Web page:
How to Be a Relaxed and Successful Speaker
By Sandy Schroeder
Public speaking can challenge a lot of normally confident people. They may knock off all of the other work tasks without blinking, but when a presentation comes up, doubts quickly surface. I worked with a very confident accountant who ran her department with ease, but she drew a blank when she realized she would have to give a major speech for her company.
After much discussion, she was persuaded to prepare the speech and practice delivery. She put together an interesting talk with good content, but delivery was another matter.
Fear of public speaking, glossophobia, affects about 75 percent of the population, according to DumbLittleMan.com. If you can relate, it may be time to work on the issue to become a relaxed confident speaker that your company can count on.
When I worked with the accountant on her speech, I told her to think about the content and try to communicate that information. The more she believed in her topic and wanted her audience to understand it, the less self-conscious she would be. When the big night came, she started slowly and stiffly, but as she warmed to the subject she did relax and reach out to her audience. By the end of the speech she was delivering a strong message, holding her audience's attention, and actually becoming comfortable on stage.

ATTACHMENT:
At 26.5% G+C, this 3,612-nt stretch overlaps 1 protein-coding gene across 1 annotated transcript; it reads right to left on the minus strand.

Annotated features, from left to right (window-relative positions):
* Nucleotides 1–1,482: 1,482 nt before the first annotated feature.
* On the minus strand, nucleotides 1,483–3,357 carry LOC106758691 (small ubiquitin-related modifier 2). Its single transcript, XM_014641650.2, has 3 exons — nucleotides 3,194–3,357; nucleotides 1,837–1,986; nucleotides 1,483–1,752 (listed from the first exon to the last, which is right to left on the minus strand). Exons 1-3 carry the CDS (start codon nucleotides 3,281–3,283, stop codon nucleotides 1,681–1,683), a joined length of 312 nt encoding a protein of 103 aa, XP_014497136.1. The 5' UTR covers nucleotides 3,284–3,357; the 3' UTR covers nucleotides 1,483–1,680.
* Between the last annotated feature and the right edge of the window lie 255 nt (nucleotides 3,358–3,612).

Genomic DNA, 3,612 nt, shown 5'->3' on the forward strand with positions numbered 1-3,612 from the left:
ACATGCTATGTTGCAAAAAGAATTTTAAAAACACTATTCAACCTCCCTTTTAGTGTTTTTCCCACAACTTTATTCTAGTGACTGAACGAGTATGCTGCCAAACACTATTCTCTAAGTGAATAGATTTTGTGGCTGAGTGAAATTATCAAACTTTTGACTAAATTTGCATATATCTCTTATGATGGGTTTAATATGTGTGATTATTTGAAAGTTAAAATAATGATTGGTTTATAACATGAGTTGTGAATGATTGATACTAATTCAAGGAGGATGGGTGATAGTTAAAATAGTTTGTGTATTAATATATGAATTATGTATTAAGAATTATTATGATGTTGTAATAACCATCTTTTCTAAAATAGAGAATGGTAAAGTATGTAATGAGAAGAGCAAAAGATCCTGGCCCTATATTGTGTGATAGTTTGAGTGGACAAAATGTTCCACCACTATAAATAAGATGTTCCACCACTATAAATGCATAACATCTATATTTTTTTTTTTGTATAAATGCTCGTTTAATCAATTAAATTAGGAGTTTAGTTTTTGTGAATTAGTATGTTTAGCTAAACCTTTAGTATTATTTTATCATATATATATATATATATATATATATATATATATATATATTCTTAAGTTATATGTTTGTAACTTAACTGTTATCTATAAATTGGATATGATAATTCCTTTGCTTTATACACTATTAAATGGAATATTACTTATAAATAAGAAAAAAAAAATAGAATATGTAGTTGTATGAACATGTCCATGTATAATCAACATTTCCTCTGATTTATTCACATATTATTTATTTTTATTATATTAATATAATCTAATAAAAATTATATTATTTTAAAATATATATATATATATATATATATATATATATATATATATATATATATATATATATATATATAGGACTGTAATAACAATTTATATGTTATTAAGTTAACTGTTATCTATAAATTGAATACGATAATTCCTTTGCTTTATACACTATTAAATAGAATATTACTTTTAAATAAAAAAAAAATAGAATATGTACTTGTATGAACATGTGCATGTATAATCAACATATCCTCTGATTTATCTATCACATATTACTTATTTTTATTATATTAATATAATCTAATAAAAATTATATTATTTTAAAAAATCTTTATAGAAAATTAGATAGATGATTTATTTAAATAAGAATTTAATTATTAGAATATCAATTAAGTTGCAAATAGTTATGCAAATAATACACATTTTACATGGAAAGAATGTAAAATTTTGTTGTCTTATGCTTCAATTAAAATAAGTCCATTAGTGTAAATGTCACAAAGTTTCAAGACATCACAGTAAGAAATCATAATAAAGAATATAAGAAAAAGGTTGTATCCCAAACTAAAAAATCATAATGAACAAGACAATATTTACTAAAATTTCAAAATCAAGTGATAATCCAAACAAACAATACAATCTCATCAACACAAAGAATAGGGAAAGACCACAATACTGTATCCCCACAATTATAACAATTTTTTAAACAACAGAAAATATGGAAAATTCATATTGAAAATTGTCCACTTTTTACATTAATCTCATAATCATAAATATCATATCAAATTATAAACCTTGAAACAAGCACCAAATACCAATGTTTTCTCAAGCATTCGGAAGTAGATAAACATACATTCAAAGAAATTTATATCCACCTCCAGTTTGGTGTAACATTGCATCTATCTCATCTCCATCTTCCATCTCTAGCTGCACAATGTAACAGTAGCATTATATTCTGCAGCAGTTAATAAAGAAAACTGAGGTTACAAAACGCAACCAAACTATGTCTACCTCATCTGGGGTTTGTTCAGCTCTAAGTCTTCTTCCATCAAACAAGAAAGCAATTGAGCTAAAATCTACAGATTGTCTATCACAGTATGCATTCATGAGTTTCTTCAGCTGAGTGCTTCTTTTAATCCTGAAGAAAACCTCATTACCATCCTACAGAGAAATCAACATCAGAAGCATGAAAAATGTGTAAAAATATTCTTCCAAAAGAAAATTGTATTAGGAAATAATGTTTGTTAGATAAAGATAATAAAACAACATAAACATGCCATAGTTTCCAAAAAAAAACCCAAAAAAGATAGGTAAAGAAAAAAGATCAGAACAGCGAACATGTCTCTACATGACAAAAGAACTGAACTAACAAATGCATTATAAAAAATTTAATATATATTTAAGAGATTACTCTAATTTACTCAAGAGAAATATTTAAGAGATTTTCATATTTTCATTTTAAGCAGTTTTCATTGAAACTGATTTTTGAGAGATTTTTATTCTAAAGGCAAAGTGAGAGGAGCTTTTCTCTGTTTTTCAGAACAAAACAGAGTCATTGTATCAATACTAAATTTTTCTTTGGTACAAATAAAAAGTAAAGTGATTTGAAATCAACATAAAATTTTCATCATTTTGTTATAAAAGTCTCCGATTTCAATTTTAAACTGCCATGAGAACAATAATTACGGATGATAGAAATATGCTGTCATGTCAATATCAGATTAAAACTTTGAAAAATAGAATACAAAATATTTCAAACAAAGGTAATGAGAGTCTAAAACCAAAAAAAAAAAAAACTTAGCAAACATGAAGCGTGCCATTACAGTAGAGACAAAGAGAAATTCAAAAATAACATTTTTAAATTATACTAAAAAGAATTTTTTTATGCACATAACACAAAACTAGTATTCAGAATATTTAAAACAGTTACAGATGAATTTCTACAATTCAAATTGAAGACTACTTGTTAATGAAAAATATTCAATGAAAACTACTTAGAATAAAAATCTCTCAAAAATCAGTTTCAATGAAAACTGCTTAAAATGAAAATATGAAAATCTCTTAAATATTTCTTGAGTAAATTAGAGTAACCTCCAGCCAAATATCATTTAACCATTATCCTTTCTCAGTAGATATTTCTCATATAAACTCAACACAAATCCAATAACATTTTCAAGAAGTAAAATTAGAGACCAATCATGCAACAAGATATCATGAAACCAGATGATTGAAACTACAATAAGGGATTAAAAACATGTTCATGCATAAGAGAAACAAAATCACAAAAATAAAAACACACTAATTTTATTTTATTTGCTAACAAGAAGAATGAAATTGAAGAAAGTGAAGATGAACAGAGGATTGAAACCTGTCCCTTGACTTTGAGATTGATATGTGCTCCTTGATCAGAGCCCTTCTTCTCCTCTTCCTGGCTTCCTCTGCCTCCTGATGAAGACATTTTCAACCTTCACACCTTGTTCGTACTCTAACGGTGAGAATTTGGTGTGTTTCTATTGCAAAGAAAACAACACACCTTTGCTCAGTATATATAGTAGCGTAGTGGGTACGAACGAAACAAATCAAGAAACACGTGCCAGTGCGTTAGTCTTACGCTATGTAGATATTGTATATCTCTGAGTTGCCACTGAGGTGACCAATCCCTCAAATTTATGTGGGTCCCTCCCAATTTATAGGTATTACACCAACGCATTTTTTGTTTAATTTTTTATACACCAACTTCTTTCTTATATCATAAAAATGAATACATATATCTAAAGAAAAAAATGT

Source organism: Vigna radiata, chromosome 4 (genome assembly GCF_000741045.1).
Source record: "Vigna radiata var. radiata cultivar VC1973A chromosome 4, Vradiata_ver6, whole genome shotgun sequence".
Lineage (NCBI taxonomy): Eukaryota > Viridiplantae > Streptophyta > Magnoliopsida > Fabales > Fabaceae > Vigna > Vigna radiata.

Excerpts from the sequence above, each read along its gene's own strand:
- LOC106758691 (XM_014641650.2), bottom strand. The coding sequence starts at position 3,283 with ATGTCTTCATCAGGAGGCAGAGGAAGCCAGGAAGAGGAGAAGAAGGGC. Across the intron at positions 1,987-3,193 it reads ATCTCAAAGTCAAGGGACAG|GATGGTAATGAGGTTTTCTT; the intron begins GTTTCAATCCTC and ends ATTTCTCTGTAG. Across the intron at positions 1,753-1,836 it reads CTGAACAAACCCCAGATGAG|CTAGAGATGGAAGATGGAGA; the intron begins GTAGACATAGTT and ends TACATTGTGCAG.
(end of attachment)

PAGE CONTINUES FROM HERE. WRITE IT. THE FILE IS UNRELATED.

Here are some more ways you can get comfortable while speaking.
Know who your audience is - Do your homework and know what type of audience will be out there. Are they all experienced pros -- or novices? Do you know them personally or are they all new to you?
Know your subject - Just like the accountant, make sure you have your topic well in hand and want your subject to understand it too.
Speak directly and clearly - Look out at your audience and watch for reactions, nods and smiles or puzzled expressions.
Rehearse a lot - When you know your speech very well and you are comfortable with the equipment you will be using, things are apt to go more smoothly.
Take a deep breath - Pause for a moment and smile as you turn nervousness into drama and excitement. If that is too much of a reach, just keep your voice low and confident and maintain eye contact.
Appreciate human nature - It's important to realize the audience really does want you to succeed. Any awkward moments are actually uncomfortable for them too. Absorb their support.
Be flexible - Whatever can go wrong may indeed go wrong, but it does not have to be a disaster if you can grin and go with it.
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